Health

Check Out Life Spans Around The World — And Likely Years Of Ill Health

A new study looks at how long people live in 188 countries — and how they fare. Regardless of whether you're in a rich or poor nation, you'll probably face health issues for one-eighth of your life.

All Things Considered

To Cure What Ails You, Bibliotherapists Prescribe Literature

There are all kinds of therapies to cure what ails you. But a new and intriguing approach is bibliotherapy, which dispenses a prescription of literature specifically tailored to a patient's unique circumstances. NPR's Rachel Martin speaks with pioneering bibliotherapist Susan Elderkin.

All Things Considered

Experimental Drug Provides New Approach To Fighting Alzheimer's

A new experimental drug is designed to slow down Alzheimer's by protecting brain cells from toxins associated with the disease. That's a different approach from other Alzheimer's drugs, which have tried to eliminate those toxins.

Morning Edition

How Likely Is It, Really, That Your Athletic Kid Will Turn Pro?

More than a quarter of parents in a recent poll say they hope their teens who play high school sports will become professional athletes. But sky-high parental expectations can have a dark side.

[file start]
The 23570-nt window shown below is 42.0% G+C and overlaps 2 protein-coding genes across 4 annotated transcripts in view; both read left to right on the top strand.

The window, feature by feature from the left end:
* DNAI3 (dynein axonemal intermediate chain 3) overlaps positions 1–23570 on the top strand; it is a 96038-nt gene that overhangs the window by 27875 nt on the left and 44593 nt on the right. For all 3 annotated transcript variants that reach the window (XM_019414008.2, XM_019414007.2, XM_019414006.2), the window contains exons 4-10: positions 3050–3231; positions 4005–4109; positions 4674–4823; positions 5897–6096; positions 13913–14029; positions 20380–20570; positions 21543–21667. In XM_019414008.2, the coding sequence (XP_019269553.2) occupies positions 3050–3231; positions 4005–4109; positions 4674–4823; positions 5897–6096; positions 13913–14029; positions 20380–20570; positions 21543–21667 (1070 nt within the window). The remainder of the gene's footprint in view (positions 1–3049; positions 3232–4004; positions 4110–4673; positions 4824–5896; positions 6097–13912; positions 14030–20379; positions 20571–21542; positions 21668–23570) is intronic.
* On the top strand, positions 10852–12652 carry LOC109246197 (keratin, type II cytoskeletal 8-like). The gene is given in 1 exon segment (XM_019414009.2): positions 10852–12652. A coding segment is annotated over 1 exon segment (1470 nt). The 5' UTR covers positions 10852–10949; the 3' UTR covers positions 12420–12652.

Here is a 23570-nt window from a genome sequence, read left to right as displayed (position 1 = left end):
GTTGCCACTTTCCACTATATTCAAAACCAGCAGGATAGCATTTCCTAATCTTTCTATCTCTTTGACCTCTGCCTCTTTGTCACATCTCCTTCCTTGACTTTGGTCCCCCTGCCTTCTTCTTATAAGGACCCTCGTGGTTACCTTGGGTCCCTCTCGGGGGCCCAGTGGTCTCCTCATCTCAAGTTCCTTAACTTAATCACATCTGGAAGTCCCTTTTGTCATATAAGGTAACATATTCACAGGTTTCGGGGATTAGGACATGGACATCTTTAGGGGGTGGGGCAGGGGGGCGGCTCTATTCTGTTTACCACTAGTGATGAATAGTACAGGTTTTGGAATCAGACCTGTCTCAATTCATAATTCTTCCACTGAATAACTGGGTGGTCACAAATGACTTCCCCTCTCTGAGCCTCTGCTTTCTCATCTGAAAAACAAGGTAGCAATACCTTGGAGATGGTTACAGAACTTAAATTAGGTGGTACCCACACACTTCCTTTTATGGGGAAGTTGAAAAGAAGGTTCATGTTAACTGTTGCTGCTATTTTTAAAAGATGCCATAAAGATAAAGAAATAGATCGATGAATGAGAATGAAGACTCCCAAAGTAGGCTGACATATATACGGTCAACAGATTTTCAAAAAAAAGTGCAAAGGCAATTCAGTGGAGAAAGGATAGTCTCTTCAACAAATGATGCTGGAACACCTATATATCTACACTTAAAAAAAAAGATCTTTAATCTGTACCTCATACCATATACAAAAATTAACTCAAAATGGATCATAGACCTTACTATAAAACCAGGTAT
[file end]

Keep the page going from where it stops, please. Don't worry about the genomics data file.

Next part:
All Things Considered

Colorado's Long-Lasting Birth Control Program For Teens May Not Last Long

Focusing on long-acting contraception, such as IUDs and hormonal implants, proved to be a big success in reducing unplanned pregnancies and abortions. But political backing has been hard to come by.

Legionnaires' Outbreak Contained At Calif. Prison; New Cases In Illinois

Outbreaks reported across the country this summer are not related; it doesn't spread among people. Instead, it's spread in warm water, like that in building cooling towers.

Most Health Savings Account Owners Stick With Conservative Options

People who have had health savings accounts open longer are more likely to invest their contributions. But only about 5 percent of all account holders do so.

White House Takes Aim At Medicare And Medicaid Billing Errors

Improper payments by Medicare and Medicaid are wasting billions of dollars a year, the White House budget director said. He called for urgent corrective action in a letter that is now public.